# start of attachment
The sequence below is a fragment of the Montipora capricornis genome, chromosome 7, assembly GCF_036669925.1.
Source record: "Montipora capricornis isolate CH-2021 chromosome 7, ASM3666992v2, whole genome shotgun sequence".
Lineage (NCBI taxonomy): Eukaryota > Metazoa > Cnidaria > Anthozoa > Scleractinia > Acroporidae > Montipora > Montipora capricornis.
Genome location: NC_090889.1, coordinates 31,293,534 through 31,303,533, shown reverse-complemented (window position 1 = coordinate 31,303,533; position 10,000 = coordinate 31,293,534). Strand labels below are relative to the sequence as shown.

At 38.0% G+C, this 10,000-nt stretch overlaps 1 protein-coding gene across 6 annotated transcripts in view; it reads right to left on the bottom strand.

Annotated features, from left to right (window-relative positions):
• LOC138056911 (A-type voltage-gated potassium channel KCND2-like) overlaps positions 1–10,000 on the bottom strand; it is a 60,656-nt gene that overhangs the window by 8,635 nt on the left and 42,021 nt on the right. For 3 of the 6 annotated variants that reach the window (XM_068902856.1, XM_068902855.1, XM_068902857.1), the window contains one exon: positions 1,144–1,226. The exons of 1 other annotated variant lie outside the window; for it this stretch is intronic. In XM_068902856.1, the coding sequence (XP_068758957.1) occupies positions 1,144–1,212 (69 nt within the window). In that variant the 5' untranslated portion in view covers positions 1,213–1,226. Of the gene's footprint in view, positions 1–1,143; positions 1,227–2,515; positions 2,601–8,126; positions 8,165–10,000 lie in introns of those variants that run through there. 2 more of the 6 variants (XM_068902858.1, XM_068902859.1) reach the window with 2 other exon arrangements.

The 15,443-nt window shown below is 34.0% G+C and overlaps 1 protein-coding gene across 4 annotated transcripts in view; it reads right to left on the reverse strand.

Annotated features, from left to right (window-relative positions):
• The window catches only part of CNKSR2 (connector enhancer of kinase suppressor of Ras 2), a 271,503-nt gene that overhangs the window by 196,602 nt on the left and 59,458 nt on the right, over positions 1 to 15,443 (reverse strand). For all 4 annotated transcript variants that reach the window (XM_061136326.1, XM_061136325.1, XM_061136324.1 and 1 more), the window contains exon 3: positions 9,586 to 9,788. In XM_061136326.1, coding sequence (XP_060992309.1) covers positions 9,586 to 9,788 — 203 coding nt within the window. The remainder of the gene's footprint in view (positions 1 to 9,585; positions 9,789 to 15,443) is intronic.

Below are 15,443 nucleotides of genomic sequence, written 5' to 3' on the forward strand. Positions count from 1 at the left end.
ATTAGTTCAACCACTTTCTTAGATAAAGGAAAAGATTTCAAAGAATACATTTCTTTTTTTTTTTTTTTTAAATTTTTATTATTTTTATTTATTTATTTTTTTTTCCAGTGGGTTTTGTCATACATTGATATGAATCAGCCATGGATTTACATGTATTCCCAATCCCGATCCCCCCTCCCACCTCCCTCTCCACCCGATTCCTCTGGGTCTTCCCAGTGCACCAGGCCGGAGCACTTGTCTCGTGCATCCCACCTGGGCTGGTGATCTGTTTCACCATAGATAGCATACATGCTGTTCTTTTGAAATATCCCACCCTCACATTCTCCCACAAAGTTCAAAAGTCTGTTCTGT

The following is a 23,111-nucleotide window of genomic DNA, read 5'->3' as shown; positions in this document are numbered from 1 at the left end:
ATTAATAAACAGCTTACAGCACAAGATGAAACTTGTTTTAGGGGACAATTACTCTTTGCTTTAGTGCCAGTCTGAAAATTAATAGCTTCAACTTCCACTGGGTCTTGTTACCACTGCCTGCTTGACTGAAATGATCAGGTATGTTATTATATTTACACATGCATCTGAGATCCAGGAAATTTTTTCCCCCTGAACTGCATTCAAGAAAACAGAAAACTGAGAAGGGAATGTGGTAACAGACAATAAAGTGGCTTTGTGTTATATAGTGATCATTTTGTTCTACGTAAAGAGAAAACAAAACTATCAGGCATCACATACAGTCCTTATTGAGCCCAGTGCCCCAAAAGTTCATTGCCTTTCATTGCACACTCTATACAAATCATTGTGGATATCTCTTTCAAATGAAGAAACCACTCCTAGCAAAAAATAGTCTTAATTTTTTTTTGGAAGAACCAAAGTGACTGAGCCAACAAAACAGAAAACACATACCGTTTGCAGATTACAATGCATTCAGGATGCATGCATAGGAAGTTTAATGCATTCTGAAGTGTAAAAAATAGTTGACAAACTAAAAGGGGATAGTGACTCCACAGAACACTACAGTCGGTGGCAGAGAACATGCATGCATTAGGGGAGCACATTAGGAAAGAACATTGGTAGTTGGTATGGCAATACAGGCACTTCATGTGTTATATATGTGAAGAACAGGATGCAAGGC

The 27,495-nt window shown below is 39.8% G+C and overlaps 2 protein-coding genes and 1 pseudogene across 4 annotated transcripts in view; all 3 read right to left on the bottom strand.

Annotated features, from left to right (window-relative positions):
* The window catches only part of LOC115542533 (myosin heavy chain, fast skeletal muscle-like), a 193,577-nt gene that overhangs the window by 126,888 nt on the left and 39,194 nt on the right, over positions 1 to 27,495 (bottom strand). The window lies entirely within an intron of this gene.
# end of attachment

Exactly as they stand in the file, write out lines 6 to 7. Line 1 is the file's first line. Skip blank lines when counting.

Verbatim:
Annotated features, from left to right (window-relative positions):
• LOC138056911 (A-type voltage-gated potassium channel KCND2-like) overlaps positions 1–10,000 on the bottom strand; it is a 60,656-nt gene that overhangs the window by 8,635 nt on the left and 42,021 nt on the right. For 3 of the 6 annotated variants that reach the window (XM_068902856.1, XM_068902855.1, XM_068902857.1), the window contains one exon: positions 1,144–1,226. The exons of 1 other annotated variant lie outside the window; for it this stretch is intronic. In XM_068902856.1, the coding sequence (XP_068758957.1) occupies positions 1,144–1,212 (69 nt within the window). In that variant the 5' untranslated portion in view covers positions 1,213–1,226. Of the gene's footprint in view, positions 1–1,143; positions 1,227–2,515; positions 2,601–8,126; positions 8,165–10,000 lie in introns of those variants that run through there. 2 more of the 6 variants (XM_068902858.1, XM_068902859.1) reach the window with 2 other exon arrangements.